On Fridays, we will share links to news, blogs, and anything else we find interesting. We can’t catch everything, so you are invited to self-promote in the comments!
Coyote argues that visibility is a trap. Coyote also provided some diagrams to help think about it.
Asexuality Archive looked into laws protecting sexual/romantic orientation in the US.
“No romo” is an aromantic meme, a play on an older expression, “no homo”. “No romo” is often used as a jokey hashtag, or an art motif, and usually there’s not enough context to give it further meaning. It’s mostly just a snappy way to say “no romance”.
I’ve also heard people complain about the meme. To alloromantic aces, as well as aro-spec people who aren’t aromantic, sometimes it can seem like something more sinister, an expression of aromantic elitism.
I’m here to sweep away all that, and say you’re all missing the elephant in the room. The “no romo” meme is just a speck of dust in a much larger meme pool.
How do you feel about participating in studies on asexuality?
Some other related questions you can answer: do you participate whenever you see a study? Are you concerned about who the author is? Do you feel differently about studies made by academics versus informal studies done by members of the ace community? What would you change about the studies on asexuality you participated in? Or what would make you want to participate?
In Coyote’s timeline of “quoiromantic”, there’s a certain conflict that persisted for many years. Cor, who coined “quoiromantic”, has repeatedly asserted a broad meaning, as in “What even is romantic orientation?” Nonetheless, there has been a persistent misconception that it has a narrower meaning, as in “can’t tell the difference between platonic and romantic attraction”.
This is a historical pattern that repeats again and again. A term is intended as a broad umbrella to describe a large number of experiences, but the term acquires more narrow connotations. You can find examples in Coyote’s timelines of “queerplatonic” and related concepts. It happens to “gray-asexual”. It happens to “queer”. It even happens to sandwiches.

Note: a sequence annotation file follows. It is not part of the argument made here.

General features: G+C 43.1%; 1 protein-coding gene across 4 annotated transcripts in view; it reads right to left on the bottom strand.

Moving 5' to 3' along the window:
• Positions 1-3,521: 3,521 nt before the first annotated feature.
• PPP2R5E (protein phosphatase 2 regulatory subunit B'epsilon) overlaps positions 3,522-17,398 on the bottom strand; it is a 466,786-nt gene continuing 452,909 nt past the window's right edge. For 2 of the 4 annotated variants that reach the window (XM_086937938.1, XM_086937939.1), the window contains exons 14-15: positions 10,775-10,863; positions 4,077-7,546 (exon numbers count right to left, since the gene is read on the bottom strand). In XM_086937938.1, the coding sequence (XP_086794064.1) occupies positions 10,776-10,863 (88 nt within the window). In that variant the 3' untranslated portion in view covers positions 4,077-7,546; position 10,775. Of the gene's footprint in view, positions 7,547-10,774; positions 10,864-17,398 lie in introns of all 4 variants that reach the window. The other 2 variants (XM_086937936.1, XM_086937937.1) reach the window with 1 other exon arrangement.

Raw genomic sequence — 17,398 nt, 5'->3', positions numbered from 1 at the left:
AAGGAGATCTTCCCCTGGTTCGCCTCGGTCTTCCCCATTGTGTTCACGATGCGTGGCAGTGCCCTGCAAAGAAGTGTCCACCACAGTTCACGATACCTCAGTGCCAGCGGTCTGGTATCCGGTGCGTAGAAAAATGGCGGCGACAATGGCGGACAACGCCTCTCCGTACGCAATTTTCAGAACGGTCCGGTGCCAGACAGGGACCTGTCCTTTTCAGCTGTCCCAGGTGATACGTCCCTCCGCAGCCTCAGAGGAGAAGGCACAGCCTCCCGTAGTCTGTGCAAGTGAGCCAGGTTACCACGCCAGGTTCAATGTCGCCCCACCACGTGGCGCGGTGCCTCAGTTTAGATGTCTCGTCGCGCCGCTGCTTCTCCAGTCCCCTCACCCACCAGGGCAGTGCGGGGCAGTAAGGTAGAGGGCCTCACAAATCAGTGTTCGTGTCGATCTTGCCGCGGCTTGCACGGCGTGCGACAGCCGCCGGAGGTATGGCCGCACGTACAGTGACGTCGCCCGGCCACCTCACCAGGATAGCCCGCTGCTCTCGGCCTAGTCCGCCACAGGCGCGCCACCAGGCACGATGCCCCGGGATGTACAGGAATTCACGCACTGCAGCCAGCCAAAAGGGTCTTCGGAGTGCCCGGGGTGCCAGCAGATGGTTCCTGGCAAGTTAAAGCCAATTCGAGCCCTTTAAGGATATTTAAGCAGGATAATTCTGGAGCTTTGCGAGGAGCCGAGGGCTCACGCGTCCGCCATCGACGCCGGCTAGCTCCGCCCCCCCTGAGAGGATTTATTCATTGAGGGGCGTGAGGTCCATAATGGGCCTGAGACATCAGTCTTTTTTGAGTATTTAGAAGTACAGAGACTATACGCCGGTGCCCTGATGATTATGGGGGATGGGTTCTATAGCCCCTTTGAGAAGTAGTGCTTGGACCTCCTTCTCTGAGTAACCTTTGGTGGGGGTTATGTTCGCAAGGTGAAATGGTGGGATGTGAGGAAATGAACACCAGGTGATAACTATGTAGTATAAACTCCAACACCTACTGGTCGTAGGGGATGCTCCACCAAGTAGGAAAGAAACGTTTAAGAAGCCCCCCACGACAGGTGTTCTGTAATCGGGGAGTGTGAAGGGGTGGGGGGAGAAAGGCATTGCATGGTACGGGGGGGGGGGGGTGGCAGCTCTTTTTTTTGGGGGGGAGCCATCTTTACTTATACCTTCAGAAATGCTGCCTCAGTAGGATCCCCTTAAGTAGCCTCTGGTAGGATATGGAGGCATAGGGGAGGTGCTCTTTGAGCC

Note: Coyote has discussed the same historical pattern, with extensive links to examples. But my article was already written before Coyote’s was published, and I left it unchanged to show how we’re independently coming to similar conclusions.
I’ll discuss “quoiromantic”, “queer”, and sandwiches–but not in that order–and then at the bottom I’ll try to establish some rules for how to deal with it.
This is a guestpost by demiandproud.
Hi, I’m a demisexual Dutchwoman who’s identified as such since her mid-twenties. I toyed with adopting a romantic orientation label for a long time while figuring out how attraction works for me.
In the wake of February’s Carnival of Aces, romance and romantic orientation cropped up in a few conversations I had with friends. They asked me a question I could not answer: “What’s romantic mean, to you?” They understood I used it differently. And, yeah, it has developed a new meaning and use in the ace and aro communities. One, I discovered, I couldn’t put it into words very well.
I’ve seen some bloggers quip “you must know it when you feel it.” I think that’s exactly right. We – I should say I – have been intuiting what the word means while using it. Doesn’t mean I shouldn’t try to define it. Enough such attempts taken together would make it possible to come to a more complete understanding of the new use of ‘romantic’. Especially as a foil to aromantic.
While I’ve been writing this, it seems this discussion’s already well underway. Nevertheless, I hope this provides some food for thought.
Every Friday, we will share links to news, blogs, and anything else we find interesting. We can’t catch everything, so you are invited to self-promote in the comments!
killerbee13 is confused by attraction.
Coyote discussed the historical pattern of umbrella crunching and the reinvention treadmill.
Jude Tresswell has a new short story and novel, and talks about them here.
Carnival of Aros
The Carnival of Aros was posted by grzanka, on the theme of “It’s Great to be Aro“.
The next call for submissions is at Aromantic Ruminations, on the theme of “Coming out and / or being out as aromantic spectrum“.
Ace Community Activity
The “Unthinking Sex, Imagining Asexuality” conference is being held at Vancouver from April 26-27. If you register now, ace/aro community members are being given priority.
The Carnival of Aces on “Symbols of Identity” was posted.
Calls for Participants/Submissions
The Asexual is seeking submissions on an issue themed on discovering identity.
The Asexual Agenda is still looking for participants! Please apply ASAP!
The Carnival of Aces for March has been posted on Controlled Abandon. The theme was “Symbols of Identity“. Please take a look!
The next Carnival of Aces is being hosted by luvtheheaven. The theme for April is “The Five Love Languages”. Get your submissions in before the end of the month!
The Carnival of Aces is hosted by volunteers, and slots are open starting next month. If you would like to volunteer, please see the masterpost for instructions.
If you are wondering about the Carnival of Aros, the roundup hasn’t been posted just yet. My plan from this point forward is to plug it in the linkspam, rather than lumping it in with the Carnival of Aces announcement.